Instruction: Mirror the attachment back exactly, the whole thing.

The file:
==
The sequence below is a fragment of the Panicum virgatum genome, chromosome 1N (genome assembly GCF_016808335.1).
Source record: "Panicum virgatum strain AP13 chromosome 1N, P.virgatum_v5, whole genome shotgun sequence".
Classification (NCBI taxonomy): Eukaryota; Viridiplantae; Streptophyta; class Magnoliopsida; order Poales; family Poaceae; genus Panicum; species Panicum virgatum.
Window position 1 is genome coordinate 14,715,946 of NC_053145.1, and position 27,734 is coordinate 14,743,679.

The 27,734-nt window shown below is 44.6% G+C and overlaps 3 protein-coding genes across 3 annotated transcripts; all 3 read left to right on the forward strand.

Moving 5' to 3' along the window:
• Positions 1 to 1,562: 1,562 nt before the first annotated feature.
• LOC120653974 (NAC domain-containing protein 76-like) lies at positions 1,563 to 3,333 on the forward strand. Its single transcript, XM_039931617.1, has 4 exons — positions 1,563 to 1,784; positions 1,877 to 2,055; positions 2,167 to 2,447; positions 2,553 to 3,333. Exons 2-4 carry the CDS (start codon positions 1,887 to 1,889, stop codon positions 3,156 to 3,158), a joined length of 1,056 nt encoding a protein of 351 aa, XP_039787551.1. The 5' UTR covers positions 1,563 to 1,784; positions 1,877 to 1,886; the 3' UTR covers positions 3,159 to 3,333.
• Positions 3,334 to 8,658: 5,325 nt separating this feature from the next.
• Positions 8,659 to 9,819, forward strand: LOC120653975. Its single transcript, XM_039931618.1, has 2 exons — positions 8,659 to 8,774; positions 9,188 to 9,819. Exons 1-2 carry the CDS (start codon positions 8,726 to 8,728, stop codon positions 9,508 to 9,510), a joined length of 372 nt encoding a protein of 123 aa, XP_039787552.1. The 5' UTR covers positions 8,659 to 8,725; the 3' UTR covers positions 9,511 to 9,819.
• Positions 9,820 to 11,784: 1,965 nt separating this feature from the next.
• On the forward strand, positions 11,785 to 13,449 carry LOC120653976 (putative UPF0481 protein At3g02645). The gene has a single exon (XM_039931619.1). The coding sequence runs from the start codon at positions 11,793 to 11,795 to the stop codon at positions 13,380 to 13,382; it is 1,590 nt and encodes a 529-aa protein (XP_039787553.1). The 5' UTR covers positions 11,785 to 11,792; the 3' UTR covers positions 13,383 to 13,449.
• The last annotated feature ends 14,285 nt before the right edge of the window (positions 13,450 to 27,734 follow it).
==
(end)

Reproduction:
The sequence below is a fragment of the Panicum virgatum genome, chromosome 1N (genome assembly GCF_016808335.1).
Source record: "Panicum virgatum strain AP13 chromosome 1N, P.virgatum_v5, whole genome shotgun sequence".
Classification (NCBI taxonomy): Eukaryota; Viridiplantae; Streptophyta; class Magnoliopsida; order Poales; family Poaceae; genus Panicum; species Panicum virgatum.
Window position 1 is genome coordinate 14,715,946 of NC_053145.1, and position 27,734 is coordinate 14,743,679.

The 27,734-nt window shown below is 44.6% G+C and overlaps 3 protein-coding genes across 3 annotated transcripts; all 3 read left to right on the forward strand.

Moving 5' to 3' along the window:
• Positions 1 to 1,562: 1,562 nt before the first annotated feature.
• LOC120653974 (NAC domain-containing protein 76-like) lies at positions 1,563 to 3,333 on the forward strand. Its single transcript, XM_039931617.1, has 4 exons — positions 1,563 to 1,784; positions 1,877 to 2,055; positions 2,167 to 2,447; positions 2,553 to 3,333. Exons 2-4 carry the CDS (start codon positions 1,887 to 1,889, stop codon positions 3,156 to 3,158), a joined length of 1,056 nt encoding a protein of 351 aa, XP_039787551.1. The 5' UTR covers positions 1,563 to 1,784; positions 1,877 to 1,886; the 3' UTR covers positions 3,159 to 3,333.
• Positions 3,334 to 8,658: 5,325 nt separating this feature from the next.
• Positions 8,659 to 9,819, forward strand: LOC120653975. Its single transcript, XM_039931618.1, has 2 exons — positions 8,659 to 8,774; positions 9,188 to 9,819. Exons 1-2 carry the CDS (start codon positions 8,726 to 8,728, stop codon positions 9,508 to 9,510), a joined length of 372 nt encoding a protein of 123 aa, XP_039787552.1. The 5' UTR covers positions 8,659 to 8,725; the 3' UTR covers positions 9,511 to 9,819.
• Positions 9,820 to 11,784: 1,965 nt separating this feature from the next.
• On the forward strand, positions 11,785 to 13,449 carry LOC120653976 (putative UPF0481 protein At3g02645). The gene has a single exon (XM_039931619.1). The coding sequence runs from the start codon at positions 11,793 to 11,795 to the stop codon at positions 13,380 to 13,382; it is 1,590 nt and encodes a 529-aa protein (XP_039787553.1). The 5' UTR covers positions 11,785 to 11,792; the 3' UTR covers positions 13,383 to 13,449.
• The last annotated feature ends 14,285 nt before the right edge of the window (positions 13,450 to 27,734 follow it).